A series of US air strikes in Syria last week against Iranian targets there has not just publicly highlighted a growing regional conflict between Iran and its numerous adversaries, but also the increasing geographic and strategic centrality of Syria to this conflict. It quite possibly signals a new phase – and new dangers – in a contest that has been developing and growing for over a decade, and that now threatens to boil over.
Perceptions about the Iranian regime's nefarious ambitions have persisted – in the US, the Arab states and Israel – ever since the Islamic Revolution in 1979. But it was only with the Arab uprisings starting in late 2010 – when a number of entrenched Arab dictators across the Middle East fell, and the political reset button was pressed on numerous countries – that an accelerated regional strategic contest truly began.
Across the Middle East, states began precariously transitioning to new political futures, and in some instances Iran was on one side and US-allied Arab states on the other in a competition for influence. And it was the popular uprising in Syria that brought the Iranians so fully into Syria, with Tehran and its Lebanese proxy Hezbollah committing huge military resources from late-2011 to keep the Assad regime in power.
There is now a grand hegemonic contest from the shores of the Mediterranean to the border of Afghanistan. It dominates the civil wars in Syria and Yemen, looms over the domestic politics of Iraq and the collapsing Lebanese state, and has also led to a complete redrawing of traditional alliances in the Middle East.
Iranian-backed attacks on US forces in Iraq are nothing new. A regular occurrence for nearly two decades, they have intensified over the past two years, as Tehran has continued to seek "revenge" for the US killing of Qassem Suleimani, then commander of Iran's Quds Force, in January 2020. But recent attacks by Tehran-backed groups inside Syria represent a new front in the hostilities.
The proactive American response to these Iranian attacks is highly significant. US President Joe Biden has been keen to hold the Middle East at arm’s length, desiring to keep alive the current nuclear talks with Iran. But the message from his generals was that Iranian attacks on US assets in Syria – especially two separate rocket attacks on August 15 – were so brazen that action had to be taken and a clear message sent.
And this is not occurring in isolation. As Iranian capacity has continued to grow in Syria, it has become the geography of direct military conflict between Israel and Iran. Israel has now conducted several hundred raids on Syria, now numbering over 200 each year. The vast majority of these have been against Iranian, Hezbollah, or joint Iranian-Syrian targets. Israel is convinced that Tehran is seeking to create a Shiite military front across Syria and Lebanon, a threat that Israel believes it must avert before it takes hold.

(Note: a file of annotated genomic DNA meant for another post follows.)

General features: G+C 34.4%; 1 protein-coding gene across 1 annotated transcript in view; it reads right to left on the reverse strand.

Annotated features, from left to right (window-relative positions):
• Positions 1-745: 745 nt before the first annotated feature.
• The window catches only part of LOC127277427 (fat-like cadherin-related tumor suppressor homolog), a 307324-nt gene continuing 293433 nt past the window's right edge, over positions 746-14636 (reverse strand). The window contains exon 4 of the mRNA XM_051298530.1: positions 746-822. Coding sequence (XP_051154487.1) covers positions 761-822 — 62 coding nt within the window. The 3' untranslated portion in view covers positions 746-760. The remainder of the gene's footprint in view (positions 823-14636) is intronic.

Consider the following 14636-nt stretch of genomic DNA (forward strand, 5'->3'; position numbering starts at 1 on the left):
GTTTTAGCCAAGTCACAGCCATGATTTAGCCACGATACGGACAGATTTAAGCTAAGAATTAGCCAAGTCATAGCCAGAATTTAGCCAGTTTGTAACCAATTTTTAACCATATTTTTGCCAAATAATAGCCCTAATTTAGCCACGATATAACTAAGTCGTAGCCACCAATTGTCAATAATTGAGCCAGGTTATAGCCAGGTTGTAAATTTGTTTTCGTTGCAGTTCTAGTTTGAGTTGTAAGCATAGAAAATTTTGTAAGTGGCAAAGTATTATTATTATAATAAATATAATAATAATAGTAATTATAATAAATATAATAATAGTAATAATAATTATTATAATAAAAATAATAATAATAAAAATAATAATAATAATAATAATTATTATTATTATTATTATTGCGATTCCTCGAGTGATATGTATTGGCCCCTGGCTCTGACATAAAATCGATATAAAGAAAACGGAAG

The centrality of Syria is also being driven by Russia, itself deeply invested in the country for the past seven years. Moscow’s 2015 intervention in Syria was to secure its own interests – keep a friendly government in power so it didn’t lose the small but symbolically important naval facility at Tartus – but it has since developed an intimate military relationship with Damascus and Tehran. This included assisting what has been characterised by western powers and humanitarian organisations as a repression by the Assad regime.
For Syria and Iran, the Russian military operation in Ukraine has been both a blessing and a curse. On the one hand, it is deepening its alliance – Moscow needs all its allies right now – but on the other, it has forced significant Russian military disengagement from Syria.
The Kremlin has just purchased several hundred Iranian military drones to bolster its efforts in Ukraine. It was even reported in the western media that the Assad regime would send "thousands" of Syrians to fight for Russia in Ukraine, though this never came to pass for a combination of reasons. However, reports over the weekend also claim that Russia has removed a sophisticated air defence system from Syria – the S300 – returning it home to bolster capability against Ukraine. This is noteworthy as this system was actually used in May – by the Russians – to engage Israeli jets on bombing raids in Syria.
The dynamic in next-door Lebanon is also key to the rise in tensions in Syria. The notion that the chaos in Syria might engulf Lebanon petrifies many a regional leader, especially with Iran the likely beneficiary.
Lebanon is hanging on to the proverbial cliff by its last fingernail. The World Bank has characterised its financial crisis as one of the worst in human history, accusing its leaders of deliberately running the state as a "Ponzi finance scheme". Things are so desperate that bank robbers are now hailed as heroes by ordinary Lebanese.
Lebanon coming under Hezbollah control – and thus Iran’s – is a scenario that many Arab governments fear deeply, but for Israel it would be intolerable. A "second Iran" in Lebanon, directly bordering Israel and extending Iranian influence from the Mediterranean to the Caspian Sea, is their ultimate nightmare scenario. If this occurred, Israeli military intervention would be virtually guaranteed, and probably lead to a protracted regional conflict.
None of which bodes well for long-suffering Syrians. Over a decade into a devastating civil war, close to two-thirds of the population are already internally or externally displaced and more than half the properties in the country are damaged. With Syria now the key piece in the region’s most dominant geopolitical chess match, and neighbouring Lebanon on the brink, their misery is unlikely to be ending soon.